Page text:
What is to be made of this cockamamie trio of pieces that appear to be stimulated by Wilson's contrary nature and characterized by confessions, condemnations and contradictions? Surely not much. Mr. Wilson found himself left out of a new reading trend and rather than objectively getting into the game, he condemns, belittles and finally admits that even the great Pooh-Bah finds himself somewhat addicted to some of it is amazing given the little he actually read. The three articles are much more revealing about the character of Mr. Wilson than the literary genre he tried to demean. Unfortunately he may have influenced the large readership of the New Yorker which is why it is important to point out the serious flaws in the articles and arguments.
Given this background it seems only fair that the other side of the argument regarding mystery fiction or detective stories be told and that is the aim of this piece.
I do wonder at times if Wilson's influence isn't the reason I am frequently disappointed when I enter into a conversation about the mystery or crime fiction genre. All too often I am confronted with disparaging remarks about this body of literature and the quality of "that stuff". Such opinions are especially surprising from people who, like Wilson, presumably know a great deal about books and literature. They include librarians, booksellers, book reviewers and other relatively educated individuals. It never ceases to amaze me how widespread are such negative and misinformed opinions and I sense the ghost of that old curmudgeon hanging about. Clearly there is a need to correct such an unfortunate situation.
Detective fiction or mysteries is a body of literature that engages the reader. One can hardly read passively when one is invited to pay close attention to the characters and the plot in order to try to solve the crime before the author solves it for the reader. A good mystery invites the reader into the action and provides a level of intellectual stimulation (even in the worst of crime novels). The reader is not lectured at or enveloped in the emotional travails of some lovelorn soul in pain.
Secondly, the mystery always begins with an ordered society that becomes disordered by the commission of a crime of some sort (anyone who reads this literature knows that the crimes can range from theft to murder and even more esoteric types of disorder). Consequently, the reader is introduced to a real society - a society filled with many types of people in a social, economic, geographic context that informs, entertains and enlightens. As the great Eudora Welty has pointed out, there is no fiction without place. Hence, the mystery must deliver a real place over which the action takes place. Places range from the country house to the mean urban streets to wherever crime occurs - everywhere! In a sense the mystery is social science literature laden with information about people, environments, social structures, politics, law enforcement systems and much more. Readers can become one with the Navaho country of Tony Hillerman or the means streets of Chicago with Sarah Paretsky or the beaches of touristy Martha's Vinyard with Philip Craig. Many mystery authors are much better than tourist guides and much easier to read. Try Donna Leon to really get to know Venice or read Dana Stabenow to experience vicariously the beauty of Alaska and the fascination of its native cultures.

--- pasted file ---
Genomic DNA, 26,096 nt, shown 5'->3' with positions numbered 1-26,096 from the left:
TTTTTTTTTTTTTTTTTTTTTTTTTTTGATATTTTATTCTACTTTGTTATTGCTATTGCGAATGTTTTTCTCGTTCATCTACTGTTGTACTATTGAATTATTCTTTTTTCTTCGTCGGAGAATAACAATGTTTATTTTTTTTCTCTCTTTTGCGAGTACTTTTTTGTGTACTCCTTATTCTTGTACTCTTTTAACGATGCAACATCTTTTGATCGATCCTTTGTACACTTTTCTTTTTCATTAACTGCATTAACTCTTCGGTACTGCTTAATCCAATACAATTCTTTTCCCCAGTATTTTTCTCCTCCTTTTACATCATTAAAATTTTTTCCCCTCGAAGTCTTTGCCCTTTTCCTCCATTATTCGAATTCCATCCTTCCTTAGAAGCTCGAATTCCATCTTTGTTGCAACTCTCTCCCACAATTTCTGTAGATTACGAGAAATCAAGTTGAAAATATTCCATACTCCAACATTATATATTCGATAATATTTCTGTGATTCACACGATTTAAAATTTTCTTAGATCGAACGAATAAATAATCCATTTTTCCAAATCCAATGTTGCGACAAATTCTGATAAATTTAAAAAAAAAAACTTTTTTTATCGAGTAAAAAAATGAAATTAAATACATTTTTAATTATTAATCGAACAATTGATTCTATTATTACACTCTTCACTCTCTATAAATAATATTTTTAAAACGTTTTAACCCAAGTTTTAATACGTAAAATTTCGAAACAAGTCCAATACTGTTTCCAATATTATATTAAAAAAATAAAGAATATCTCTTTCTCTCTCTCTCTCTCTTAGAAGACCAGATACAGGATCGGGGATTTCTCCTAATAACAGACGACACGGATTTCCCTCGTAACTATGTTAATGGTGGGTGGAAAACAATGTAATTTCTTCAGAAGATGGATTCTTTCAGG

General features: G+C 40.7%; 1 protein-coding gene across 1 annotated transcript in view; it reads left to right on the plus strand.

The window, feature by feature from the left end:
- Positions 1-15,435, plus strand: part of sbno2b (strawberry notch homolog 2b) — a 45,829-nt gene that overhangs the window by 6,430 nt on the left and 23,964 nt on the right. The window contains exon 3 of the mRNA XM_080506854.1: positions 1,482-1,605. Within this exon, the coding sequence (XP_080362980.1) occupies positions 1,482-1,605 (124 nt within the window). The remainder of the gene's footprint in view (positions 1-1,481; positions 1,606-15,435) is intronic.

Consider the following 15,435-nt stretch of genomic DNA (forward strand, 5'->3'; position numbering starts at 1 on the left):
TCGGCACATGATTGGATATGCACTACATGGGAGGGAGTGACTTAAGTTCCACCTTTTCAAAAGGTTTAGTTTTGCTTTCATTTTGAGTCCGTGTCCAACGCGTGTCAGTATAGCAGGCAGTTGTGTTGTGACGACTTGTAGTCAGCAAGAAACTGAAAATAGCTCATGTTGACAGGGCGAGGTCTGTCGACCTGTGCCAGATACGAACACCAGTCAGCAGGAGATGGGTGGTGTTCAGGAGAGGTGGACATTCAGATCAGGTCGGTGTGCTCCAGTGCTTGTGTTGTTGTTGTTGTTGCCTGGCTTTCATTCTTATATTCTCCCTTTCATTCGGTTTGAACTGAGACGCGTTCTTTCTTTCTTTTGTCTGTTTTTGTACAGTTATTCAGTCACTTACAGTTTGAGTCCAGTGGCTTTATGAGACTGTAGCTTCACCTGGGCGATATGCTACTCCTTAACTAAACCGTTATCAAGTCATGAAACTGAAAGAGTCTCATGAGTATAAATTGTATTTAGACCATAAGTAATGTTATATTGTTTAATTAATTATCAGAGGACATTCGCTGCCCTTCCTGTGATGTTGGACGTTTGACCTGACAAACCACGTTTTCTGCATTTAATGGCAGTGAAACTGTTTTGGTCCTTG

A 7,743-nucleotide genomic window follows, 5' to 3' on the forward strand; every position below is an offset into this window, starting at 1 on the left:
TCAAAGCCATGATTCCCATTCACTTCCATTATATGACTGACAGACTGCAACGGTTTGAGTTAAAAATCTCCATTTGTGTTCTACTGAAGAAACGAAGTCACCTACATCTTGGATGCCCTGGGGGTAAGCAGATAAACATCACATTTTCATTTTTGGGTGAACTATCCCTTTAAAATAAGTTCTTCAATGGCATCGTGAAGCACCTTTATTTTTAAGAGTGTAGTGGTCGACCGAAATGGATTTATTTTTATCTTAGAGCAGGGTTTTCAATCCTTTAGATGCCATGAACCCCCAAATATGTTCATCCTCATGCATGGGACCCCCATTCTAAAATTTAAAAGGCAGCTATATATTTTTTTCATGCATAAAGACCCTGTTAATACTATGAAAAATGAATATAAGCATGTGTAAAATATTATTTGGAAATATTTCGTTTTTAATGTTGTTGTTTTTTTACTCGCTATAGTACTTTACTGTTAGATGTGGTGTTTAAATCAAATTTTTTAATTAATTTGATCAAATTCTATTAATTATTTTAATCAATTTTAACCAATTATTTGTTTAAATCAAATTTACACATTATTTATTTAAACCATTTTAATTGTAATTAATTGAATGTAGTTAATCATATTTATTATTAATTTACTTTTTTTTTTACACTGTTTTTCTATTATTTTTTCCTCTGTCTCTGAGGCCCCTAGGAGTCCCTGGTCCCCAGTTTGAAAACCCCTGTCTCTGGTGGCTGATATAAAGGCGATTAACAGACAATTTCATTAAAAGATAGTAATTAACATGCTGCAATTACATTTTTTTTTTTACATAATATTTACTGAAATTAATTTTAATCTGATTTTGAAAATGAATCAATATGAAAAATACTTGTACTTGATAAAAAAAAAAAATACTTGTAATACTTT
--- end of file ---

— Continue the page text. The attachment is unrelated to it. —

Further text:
Even more intriguing are mysteries set in foreign places. The mystery as literary genre spatially diffused from the original Poe story (set in Paris) to all points of the globe. It is especially important to understand that the detective story was adopted and adapted to the special conditions of each culture in each country. The crime story in Japan, for example, was added to a tradition of fiction with ghosts and spirits that still appear in modern Japanese mysteries. These stories reflect a society where guns are rare and there is an aversion to violent, swashbuckling private detectives. The Japanese mystery is almost always a police procedural reflecting the nation's concern for an orderly society defended by establishment police. Incidentally, mysteries are extraordinarily popular in Japan. In many parts of Latin America the mystery has been turned upside down and the criminals are depicted as the "good guys" and the police or the state are the "criminals". The mystery in many Latin contexts has become a political protest literature. Authoritarian governments in the former Soviet bloc used the genre to depict their heroic security forces (KGB, etc) as defenders of the state from Western capitalists and spies. Although the mystery arrived in Israel relatively late, it has been warmly embraced by mainstream writers and even poet. It has been used effectively to depict the social problems of this complex society. This remarkable genre embraced in every culture of the world, has been altered to meet the tastes and needs of that special place. In sum, the mystery is a remarkable genre. It takes many forms in many places and can educate, stimulate and entertain the open-minded, intelligent reader.